Clinical and Research News
Heavy Drinking Widespread Problem Among Adolescents
Psychiatric News
Volume 43 Number 15 page 34-34

An estimated 10.8 million youths between 12 to 20 years old drink alcohol, and a majority of these underage drinkers are given free alcohol by adults, according to a report released in June by the Substance Abuse and Mental Health Services Administration (SAMHSA).

The report presents analyses of data collected in the annual National Survey on Drug Use and Health from 2002 to 2006. The survey, sponsored by SAMHSA, is conducted in households throughout the United States with people aged 12 or older.FIG1

Based on results from 2006, the latest data available, the lifetime prevalence of underage drinking (persons between the ages of 12 and 20) was 53.9 percent. Current use of alcohol, defined as drinking in the past month, amounted to 28.3 percent. Among those who reported current drinking, 19 percent said they had consumed five or more alcoholic drinks on at least one occasion in the prior month, or binge drinking. A third of the binge drinkers (6.2 percent of 12- to 20-year-olds) reported binge drinking five or more days in the prior month; this was projected to an estimate of 2.4 million underage heavy drinkers.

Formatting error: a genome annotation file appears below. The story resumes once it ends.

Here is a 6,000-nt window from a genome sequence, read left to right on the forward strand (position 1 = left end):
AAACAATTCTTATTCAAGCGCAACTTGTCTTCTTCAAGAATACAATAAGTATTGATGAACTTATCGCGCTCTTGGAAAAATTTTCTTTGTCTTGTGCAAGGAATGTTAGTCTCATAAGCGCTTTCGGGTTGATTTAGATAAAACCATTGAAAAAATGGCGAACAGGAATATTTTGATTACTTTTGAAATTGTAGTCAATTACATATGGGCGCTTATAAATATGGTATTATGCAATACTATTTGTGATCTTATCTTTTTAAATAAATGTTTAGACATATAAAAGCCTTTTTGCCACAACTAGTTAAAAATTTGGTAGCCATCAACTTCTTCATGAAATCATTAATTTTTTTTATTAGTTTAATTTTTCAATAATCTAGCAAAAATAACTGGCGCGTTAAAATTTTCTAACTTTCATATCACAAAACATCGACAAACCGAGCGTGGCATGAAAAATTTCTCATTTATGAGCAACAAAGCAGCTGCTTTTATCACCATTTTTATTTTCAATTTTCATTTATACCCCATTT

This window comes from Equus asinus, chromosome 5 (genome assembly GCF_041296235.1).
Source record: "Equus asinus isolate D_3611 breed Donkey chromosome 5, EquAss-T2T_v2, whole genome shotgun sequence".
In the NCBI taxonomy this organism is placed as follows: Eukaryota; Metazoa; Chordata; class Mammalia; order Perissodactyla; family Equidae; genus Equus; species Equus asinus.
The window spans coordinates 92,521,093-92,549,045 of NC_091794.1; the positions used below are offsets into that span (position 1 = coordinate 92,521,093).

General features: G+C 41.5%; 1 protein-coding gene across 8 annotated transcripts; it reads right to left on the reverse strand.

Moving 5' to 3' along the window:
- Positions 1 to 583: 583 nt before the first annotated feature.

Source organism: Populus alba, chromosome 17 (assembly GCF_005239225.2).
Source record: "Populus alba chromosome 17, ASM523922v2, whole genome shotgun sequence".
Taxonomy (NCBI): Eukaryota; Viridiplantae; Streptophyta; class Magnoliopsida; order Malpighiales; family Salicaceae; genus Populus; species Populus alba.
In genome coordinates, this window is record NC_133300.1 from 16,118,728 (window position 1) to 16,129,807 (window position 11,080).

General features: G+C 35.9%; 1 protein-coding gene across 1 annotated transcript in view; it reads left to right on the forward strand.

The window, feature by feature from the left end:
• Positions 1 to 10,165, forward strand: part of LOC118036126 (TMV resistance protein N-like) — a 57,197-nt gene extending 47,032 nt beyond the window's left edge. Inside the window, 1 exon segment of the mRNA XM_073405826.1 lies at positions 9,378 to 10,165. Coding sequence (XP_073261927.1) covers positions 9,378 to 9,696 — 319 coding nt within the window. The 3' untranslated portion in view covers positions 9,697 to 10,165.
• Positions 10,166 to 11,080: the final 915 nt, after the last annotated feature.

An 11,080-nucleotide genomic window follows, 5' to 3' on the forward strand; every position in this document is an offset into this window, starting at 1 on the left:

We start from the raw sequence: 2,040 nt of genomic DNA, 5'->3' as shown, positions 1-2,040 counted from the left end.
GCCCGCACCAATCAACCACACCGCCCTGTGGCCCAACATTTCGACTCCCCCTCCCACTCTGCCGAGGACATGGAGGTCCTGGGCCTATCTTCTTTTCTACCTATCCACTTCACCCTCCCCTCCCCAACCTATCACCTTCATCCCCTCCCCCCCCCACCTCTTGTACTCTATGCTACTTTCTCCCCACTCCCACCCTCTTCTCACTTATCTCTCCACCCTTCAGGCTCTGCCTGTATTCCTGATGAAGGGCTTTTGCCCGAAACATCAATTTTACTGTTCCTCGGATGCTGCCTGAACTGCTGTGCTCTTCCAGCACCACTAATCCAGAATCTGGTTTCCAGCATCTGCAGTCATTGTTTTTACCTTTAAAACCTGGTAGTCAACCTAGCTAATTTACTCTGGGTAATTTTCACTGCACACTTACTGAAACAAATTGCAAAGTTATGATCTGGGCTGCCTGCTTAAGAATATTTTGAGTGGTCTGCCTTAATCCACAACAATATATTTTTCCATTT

Nearly 9.4 percent of youths between ages 12 and 20 met DSM-IV criteria for alcohol dependence or abuse, based on the annual average of 2002 to 2006 (see chart), which amounts to approximately 3.5 million youth. The rate was almost 20 percent among male adolescents between 18 and 20 years old.

Home environment has an important effect on young people's drinking habits, according to the report. The rates of alcohol use and dependence or abuse by underage youth were "considerably higher" if they lived with a drinking parent, the report noted.

In the 2006 survey, more than two-thirds (69 percent) of all underage drinkers said they got free alcohol. The sources of free alcohol included an unrelated adult, another underage person, or an adult family member (for example, a parent or guardian) or from their own or someone else's home.

Although the overall rates of underage current and binge drinking were higher among male teenagers, the gender gap seems to be disappearing in younger groups. The rate of current drinking (within the past 30 days) was about the same for 15 to 17 year olds, and slightly higher in girls than boys between 12 and 14. Girls also had higher rates of binge drinking and alcohol dependence or abuse than boys in this youngest age group.

"Underage Alcohol Use: Findings From the 2002-2006 National Surveys on Drug Use and Health" is posted at<oas.samhsa.gov/underage2k8/toc.htm>.

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